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'It takes forever!' Teens react to encyclopedias

Remember life before Google and Wikipedia? Watch as teens attempt to use a set of old-school encyclopedias with varying results.

"It was Google back in the day!" Tom, age 19, said. "It was the worst of times." Video screenshot by Bonnie Burton/CNET

Spending hours in the school library pouring over volume after volume of encyclopedias to research everything from apples to zebras for homework is something a new generation of kids and teens may never have the joy of doing.

With the Internet, all you need to do is type in a key word in the search box and find out everything you've ever wanted to know about, well...just about everything.

In this latest "Teens React" video from new-media production duo Benny and Rafi Fine (also known as The Fine Brothers), we see today's teens try to figure out the quickest way to look up their favorite subjects with physical World Book Encyclopedia books.

"We are always taking a hard look at how life was in the past in coming up with interesting subject matter for our various series," said Benny Fine in an interview, "and remembering how much I used to want an encyclopedia as a kid, made me realize wanting a set is very unlikely for teens today and that conversation would be interesting. And it was."

The teens were asked to look up a chapter about reading, and a few of them didn't realize the encyclopedias were organized by letter, let alone that the information they were looking for would be under the letter R.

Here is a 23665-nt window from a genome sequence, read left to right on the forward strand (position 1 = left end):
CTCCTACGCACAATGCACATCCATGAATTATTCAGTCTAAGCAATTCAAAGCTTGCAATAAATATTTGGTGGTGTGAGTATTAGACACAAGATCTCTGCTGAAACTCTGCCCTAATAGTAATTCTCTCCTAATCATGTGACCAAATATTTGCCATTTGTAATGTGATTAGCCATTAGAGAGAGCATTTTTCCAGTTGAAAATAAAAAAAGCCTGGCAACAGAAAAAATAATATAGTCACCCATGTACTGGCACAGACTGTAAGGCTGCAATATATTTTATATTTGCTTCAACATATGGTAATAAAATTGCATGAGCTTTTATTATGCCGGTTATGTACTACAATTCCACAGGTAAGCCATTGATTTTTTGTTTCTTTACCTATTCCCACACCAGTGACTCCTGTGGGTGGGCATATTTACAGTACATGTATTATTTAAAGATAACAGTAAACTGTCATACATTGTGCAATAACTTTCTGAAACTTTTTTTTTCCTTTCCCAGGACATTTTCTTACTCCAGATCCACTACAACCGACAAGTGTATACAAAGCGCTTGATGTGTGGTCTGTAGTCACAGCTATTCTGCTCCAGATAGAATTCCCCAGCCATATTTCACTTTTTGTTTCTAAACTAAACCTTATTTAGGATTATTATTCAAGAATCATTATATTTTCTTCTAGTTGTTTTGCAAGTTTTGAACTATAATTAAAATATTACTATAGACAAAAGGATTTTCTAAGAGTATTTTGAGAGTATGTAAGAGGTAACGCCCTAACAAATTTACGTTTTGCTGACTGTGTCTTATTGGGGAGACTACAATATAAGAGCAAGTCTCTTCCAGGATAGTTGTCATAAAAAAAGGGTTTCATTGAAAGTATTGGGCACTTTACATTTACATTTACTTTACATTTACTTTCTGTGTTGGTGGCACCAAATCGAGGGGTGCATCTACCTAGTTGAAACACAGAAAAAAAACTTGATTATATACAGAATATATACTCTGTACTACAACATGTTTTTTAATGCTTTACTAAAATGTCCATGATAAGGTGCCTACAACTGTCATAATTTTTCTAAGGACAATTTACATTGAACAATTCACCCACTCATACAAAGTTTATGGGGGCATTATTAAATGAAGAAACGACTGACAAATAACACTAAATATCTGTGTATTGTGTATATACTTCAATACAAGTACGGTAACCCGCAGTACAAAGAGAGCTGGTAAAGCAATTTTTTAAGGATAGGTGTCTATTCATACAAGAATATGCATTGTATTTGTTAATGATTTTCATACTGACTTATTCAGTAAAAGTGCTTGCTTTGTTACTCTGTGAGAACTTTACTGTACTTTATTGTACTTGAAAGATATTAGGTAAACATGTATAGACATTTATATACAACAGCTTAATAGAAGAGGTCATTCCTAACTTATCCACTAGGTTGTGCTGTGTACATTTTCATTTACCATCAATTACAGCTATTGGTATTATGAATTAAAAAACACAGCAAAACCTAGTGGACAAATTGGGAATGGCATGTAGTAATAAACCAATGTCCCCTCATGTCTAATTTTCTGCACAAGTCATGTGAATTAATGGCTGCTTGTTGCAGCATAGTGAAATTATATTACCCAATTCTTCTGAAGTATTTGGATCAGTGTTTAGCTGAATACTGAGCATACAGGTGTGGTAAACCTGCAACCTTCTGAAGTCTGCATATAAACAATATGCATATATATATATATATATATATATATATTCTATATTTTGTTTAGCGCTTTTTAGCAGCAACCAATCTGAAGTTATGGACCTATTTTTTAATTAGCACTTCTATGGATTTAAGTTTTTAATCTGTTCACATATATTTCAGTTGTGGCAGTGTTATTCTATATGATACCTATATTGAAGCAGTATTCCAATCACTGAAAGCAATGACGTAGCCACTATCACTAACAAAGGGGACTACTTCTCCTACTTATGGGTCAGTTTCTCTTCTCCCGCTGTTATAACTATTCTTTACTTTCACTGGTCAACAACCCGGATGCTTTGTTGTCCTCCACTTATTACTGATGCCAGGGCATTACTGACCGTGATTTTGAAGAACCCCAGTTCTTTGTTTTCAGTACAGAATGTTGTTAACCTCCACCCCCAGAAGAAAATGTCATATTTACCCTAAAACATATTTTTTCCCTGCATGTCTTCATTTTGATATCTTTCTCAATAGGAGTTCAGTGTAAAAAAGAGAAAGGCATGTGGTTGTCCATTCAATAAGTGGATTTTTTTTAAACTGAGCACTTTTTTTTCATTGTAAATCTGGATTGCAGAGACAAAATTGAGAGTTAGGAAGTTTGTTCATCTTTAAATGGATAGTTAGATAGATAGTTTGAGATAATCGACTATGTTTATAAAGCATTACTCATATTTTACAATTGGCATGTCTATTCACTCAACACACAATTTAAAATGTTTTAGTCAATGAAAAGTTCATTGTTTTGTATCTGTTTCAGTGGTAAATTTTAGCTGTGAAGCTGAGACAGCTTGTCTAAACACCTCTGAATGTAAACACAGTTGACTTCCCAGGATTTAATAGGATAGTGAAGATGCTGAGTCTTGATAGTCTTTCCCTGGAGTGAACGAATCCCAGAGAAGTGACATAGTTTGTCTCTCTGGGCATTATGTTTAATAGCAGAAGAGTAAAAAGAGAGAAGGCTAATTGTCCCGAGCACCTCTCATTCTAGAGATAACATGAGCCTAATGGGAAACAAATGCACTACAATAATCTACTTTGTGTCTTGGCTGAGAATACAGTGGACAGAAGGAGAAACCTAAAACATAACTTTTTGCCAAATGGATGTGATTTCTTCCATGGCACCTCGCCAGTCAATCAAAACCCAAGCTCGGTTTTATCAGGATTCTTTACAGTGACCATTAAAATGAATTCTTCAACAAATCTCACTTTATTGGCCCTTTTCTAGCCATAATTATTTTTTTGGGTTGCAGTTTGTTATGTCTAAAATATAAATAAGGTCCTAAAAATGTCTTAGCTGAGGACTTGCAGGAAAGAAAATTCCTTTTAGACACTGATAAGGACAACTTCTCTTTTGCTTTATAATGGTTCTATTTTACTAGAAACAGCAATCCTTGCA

"It takes forever, this is annoying," Alix, age 19, said in the video. "This is why I don't use these."

Next up, the teens were told look up subjects they were interested in to see if the encyclopedias had information on them. While one girl was excited to find out more about unicorns, another teen was shocked that there was zilch about YouTube.

Considering that the set of World Book Encyclopedia books they were using were published in 2005, it's no surprise that YouTube didn't get a mention. The teens were more than peeved when learning that this set didn't have anything new listed in them that happened after 2005.

"The Internet saves my life whenever I have to write a paper," Rachel, age 19, said. Video screenshot by Bonnie Burton/CNET

"That's what bugs me about books," Adam, age 19, said in the video. "You can't update them!"

While many of the teens use the Internet instead of books to do their research for papers, not everyone believes that's for the best.

"I personally don't trust the Internet," Jeordy, age 18, said in the video. "I don't think it's a foolproof system."

In the end, the teens are confronted with the idea that they might be the last generation of teenagers to read traditional paper books.

"That's so sad!" Becca, age 14, said in the video. "I love books."

"Honestly, my eyes are watering up," Jeordy replied. "That makes me cry. There's something about physically turning the pages, and being able to smell the book, and feel the book, that is definitely not upheld in the digital world."

"Seeing them feel so sad about books one day going obsolete was surprising," said Benny. "It was a moment for some of them realizing just how fast things change even in their own life."